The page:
So we strong potential for the outputs of big data, but they don’t arrive just by loading data into these new computing environments. Pragmatic and experienced professionals realize that information management processes do not disappear. A key one in this area is data preparation, which helps ready data sets for processing into big data environments. Preparing data is the second-most important task for 46 percent of organizations in our big data integration research. A second is data integration, which some new tools can automate. This can enable lines of business and IT to work together on big data integration, as 41 percent of organizations in our research are planning to do. To address this need a new generation of technologies came into their own in 2014 including those that received Ventana Research Technology Innovation Awards like Paxata and Tamr but also Trifacta.
Yet another area to watch is the convergence of big data and cloud computing. The proliferation of data sources in the cloud forces organizations to managed and integrate data from a variety of cloud and Internet sources, hence the rise of information as a service for business needs. Ventana Research Technology Innovation Award winner DataSift provides information as a service to blend social media data with other big data and analytics. Such techniques require more flexible environments for integration that can operate anywhere at any time. Dell Boomi, MuleSoft, SnapLogic and others now challenge established data integration providers such as Informatica and others including IBM, Oracle and SAP. Advances in master data management, data governance, data quality and integration backbones, and Informatica and Information Builders help provide better consistency of any type of big data for any business purpose. In addition our research finds that data security is critical for big data in 61 percent of organizations; only 14 percent said that is very adequate in their organization.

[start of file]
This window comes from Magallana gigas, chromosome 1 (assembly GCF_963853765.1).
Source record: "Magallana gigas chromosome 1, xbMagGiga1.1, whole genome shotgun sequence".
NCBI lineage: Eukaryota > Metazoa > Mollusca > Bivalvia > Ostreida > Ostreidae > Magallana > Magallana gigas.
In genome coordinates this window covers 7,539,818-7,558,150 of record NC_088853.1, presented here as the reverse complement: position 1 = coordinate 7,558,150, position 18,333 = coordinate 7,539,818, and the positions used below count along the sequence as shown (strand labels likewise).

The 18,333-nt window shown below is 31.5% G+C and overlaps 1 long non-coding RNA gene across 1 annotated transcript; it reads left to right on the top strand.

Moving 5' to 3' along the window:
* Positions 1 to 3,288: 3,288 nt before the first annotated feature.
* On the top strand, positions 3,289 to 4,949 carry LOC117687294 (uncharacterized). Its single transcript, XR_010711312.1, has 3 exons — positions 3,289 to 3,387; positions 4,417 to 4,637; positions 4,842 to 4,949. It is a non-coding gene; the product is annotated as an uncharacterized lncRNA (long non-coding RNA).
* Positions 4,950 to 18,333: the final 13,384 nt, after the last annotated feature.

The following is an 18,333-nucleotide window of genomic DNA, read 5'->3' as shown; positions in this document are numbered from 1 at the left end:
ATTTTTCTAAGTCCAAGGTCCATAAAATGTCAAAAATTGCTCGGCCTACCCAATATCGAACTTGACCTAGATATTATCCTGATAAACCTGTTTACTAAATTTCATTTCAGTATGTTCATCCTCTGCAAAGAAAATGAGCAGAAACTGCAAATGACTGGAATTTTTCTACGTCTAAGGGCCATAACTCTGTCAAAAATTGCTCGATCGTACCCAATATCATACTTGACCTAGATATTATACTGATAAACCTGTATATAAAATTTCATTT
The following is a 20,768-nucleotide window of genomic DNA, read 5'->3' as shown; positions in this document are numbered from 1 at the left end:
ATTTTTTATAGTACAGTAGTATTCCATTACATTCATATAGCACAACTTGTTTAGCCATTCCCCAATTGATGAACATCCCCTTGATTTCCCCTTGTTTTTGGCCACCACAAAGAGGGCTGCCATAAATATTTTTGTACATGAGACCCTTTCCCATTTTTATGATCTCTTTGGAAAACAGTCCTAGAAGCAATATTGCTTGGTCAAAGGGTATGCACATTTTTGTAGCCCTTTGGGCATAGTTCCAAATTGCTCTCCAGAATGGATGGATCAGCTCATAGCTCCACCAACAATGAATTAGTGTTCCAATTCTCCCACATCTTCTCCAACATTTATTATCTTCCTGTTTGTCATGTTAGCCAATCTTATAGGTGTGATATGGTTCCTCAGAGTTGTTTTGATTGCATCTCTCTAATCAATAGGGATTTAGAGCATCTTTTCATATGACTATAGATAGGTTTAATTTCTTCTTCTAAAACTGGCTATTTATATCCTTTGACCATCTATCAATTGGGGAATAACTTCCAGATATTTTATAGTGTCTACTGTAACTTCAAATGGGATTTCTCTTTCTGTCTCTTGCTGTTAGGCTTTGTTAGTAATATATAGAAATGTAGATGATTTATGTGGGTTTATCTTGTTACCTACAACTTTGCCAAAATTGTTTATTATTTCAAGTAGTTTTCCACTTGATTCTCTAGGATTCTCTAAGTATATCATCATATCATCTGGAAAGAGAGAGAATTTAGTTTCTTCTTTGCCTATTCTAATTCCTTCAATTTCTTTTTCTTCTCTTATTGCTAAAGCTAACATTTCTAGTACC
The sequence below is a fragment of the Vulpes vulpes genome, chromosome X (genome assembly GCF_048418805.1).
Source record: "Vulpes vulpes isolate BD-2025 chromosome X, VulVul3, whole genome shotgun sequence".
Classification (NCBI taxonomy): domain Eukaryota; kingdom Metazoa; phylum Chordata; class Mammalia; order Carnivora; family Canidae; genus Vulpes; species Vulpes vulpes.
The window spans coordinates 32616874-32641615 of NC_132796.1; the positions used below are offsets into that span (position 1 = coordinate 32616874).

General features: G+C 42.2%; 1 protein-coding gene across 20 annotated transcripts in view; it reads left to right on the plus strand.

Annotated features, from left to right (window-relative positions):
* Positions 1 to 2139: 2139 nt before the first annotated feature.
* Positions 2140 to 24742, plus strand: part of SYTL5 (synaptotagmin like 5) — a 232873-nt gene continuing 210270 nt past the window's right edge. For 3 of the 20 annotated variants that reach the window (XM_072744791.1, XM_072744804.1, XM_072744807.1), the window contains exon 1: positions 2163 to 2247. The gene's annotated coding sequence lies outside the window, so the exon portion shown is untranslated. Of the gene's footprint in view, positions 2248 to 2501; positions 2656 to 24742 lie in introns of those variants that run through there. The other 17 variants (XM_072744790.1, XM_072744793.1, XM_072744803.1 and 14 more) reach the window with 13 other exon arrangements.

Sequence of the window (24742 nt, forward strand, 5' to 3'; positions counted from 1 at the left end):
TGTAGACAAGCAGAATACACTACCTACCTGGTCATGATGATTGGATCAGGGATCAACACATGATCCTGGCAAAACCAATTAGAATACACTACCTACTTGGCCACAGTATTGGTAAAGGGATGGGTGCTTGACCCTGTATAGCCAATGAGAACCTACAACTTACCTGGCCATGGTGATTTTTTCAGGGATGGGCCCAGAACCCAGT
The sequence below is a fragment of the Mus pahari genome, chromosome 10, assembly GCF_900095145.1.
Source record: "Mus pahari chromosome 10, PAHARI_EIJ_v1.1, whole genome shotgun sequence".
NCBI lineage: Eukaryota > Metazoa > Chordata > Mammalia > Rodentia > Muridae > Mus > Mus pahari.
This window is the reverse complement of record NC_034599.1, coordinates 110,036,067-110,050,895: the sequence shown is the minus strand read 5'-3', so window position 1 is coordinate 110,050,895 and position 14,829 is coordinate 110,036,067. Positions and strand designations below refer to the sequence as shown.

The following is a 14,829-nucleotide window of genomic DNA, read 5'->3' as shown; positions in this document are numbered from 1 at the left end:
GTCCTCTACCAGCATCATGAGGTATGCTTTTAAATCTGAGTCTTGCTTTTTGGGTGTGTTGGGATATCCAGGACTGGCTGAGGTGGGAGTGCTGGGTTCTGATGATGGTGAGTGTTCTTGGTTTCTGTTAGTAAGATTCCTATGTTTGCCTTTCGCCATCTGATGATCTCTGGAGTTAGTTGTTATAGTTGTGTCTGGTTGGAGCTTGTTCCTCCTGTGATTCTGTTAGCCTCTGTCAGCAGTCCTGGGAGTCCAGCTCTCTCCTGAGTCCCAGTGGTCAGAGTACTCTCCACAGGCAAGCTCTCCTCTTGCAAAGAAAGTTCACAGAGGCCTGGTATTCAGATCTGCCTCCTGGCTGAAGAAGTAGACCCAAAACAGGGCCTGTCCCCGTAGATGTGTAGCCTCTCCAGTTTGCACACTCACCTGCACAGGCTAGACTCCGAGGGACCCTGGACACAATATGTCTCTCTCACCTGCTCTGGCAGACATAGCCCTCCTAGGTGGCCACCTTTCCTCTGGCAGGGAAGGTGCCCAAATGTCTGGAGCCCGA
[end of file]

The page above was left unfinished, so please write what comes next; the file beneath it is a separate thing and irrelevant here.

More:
There is no doubt that big data is now widespread; almost 80 percent of organizations in our information optimization research, for example, will be using it some form by the end of 2015. This is partly due to increased use across the lines of business; our research on next-generation customer analytics in 2014 shows that it is important to improving understanding customers in 60 percent of organizations, is being used in one-fifth of organizations and will be in 46 percent by the end of this year. Similarly our next-generation finance analytics research in 2014 finds big data important to 37 percent of organizations, with 13 percent using it today and 42 percent planning to by the end of 2015. And we have already measured how it will impact human capital management and HR and where organizations are leveraging it in this area of importance.
I invite you to download and peruse our big data agenda for 2015. We will examine how organizations can instrument information optimization processes that use big data and pass this guidance along. We will explore big data’s role in sales and product areas and produce new research on data and analytics in the cloud. Our research will uncover best practices that innovative organizations use not only to prepare and integrate big data but also more tightly unify it with analytics and operations across enterprise and cloud computing environments. For many organizations taking on this challenge and seeking its benefits will require new information platforms and methods to access and provide information as part of their big data deployments. (Getting consistent information across the enterprise is the top benefit of big data integration according to 39 percent of organizations.) We expect 2015 to be a big year for big data and information optimization. I look forward to providing more insights and information about big data and helping everyone get the most from their time and investments in it.
CEO and Chief Research Officer